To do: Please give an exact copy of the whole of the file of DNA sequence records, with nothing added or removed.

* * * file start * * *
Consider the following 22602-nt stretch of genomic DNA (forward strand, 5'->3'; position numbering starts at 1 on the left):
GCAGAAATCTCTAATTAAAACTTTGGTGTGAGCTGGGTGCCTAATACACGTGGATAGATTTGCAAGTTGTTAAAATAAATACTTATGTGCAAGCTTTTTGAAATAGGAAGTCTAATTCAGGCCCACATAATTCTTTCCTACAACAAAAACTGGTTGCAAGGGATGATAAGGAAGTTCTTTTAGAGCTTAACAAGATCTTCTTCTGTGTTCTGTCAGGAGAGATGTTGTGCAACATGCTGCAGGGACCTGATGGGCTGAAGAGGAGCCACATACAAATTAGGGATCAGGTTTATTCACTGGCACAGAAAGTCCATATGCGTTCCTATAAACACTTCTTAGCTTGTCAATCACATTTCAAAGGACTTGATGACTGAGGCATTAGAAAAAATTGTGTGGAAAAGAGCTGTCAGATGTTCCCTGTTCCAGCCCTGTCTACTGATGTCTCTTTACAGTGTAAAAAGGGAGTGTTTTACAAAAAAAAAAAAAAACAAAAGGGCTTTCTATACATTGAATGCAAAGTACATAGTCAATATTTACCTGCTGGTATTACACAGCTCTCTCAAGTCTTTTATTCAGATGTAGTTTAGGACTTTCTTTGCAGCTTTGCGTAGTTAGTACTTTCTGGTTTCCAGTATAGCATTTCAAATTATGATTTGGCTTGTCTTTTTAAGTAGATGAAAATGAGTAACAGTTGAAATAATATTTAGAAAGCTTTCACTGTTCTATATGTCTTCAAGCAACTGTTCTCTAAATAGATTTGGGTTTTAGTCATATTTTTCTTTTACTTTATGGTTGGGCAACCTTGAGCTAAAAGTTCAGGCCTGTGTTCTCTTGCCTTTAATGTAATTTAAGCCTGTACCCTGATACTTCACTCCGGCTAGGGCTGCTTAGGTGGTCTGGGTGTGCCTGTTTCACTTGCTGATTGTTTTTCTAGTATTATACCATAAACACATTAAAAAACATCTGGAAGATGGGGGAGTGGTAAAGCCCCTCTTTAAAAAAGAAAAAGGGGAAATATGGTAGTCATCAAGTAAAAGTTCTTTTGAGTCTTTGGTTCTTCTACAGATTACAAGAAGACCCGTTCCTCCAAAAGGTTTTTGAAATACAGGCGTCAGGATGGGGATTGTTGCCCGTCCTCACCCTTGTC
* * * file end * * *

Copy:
Consider the following 22602-nt stretch of genomic DNA (forward strand, 5'->3'; position numbering starts at 1 on the left):
GCAGAAATCTCTAATTAAAACTTTGGTGTGAGCTGGGTGCCTAATACACGTGGATAGATTTGCAAGTTGTTAAAATAAATACTTATGTGCAAGCTTTTTGAAATAGGAAGTCTAATTCAGGCCCACATAATTCTTTCCTACAACAAAAACTGGTTGCAAGGGATGATAAGGAAGTTCTTTTAGAGCTTAACAAGATCTTCTTCTGTGTTCTGTCAGGAGAGATGTTGTGCAACATGCTGCAGGGACCTGATGGGCTGAAGAGGAGCCACATACAAATTAGGGATCAGGTTTATTCACTGGCACAGAAAGTCCATATGCGTTCCTATAAACACTTCTTAGCTTGTCAATCACATTTCAAAGGACTTGATGACTGAGGCATTAGAAAAAATTGTGTGGAAAAGAGCTGTCAGATGTTCCCTGTTCCAGCCCTGTCTACTGATGTCTCTTTACAGTGTAAAAAGGGAGTGTTTTACAAAAAAAAAAAAAAACAAAAGGGCTTTCTATACATTGAATGCAAAGTACATAGTCAATATTTACCTGCTGGTATTACACAGCTCTCTCAAGTCTTTTATTCAGATGTAGTTTAGGACTTTCTTTGCAGCTTTGCGTAGTTAGTACTTTCTGGTTTCCAGTATAGCATTTCAAATTATGATTTGGCTTGTCTTTTTAAGTAGATGAAAATGAGTAACAGTTGAAATAATATTTAGAAAGCTTTCACTGTTCTATATGTCTTCAAGCAACTGTTCTCTAAATAGATTTGGGTTTTAGTCATATTTTTCTTTTACTTTATGGTTGGGCAACCTTGAGCTAAAAGTTCAGGCCTGTGTTCTCTTGCCTTTAATGTAATTTAAGCCTGTACCCTGATACTTCACTCCGGCTAGGGCTGCTTAGGTGGTCTGGGTGTGCCTGTTTCACTTGCTGATTGTTTTTCTAGTATTATACCATAAACACATTAAAAAACATCTGGAAGATGGGGGAGTGGTAAAGCCCCTCTTTAAAAAAGAAAAAGGGGAAATATGGTAGTCATCAAGTAAAAGTTCTTTTGAGTCTTTGGTTCTTCTACAGATTACAAGAAGACCCGTTCCTCCAAAAGGTTTTTGAAATACAGGCGTCAGGATGGGGATTGTTGCCCGTCCTCACCCTTGTC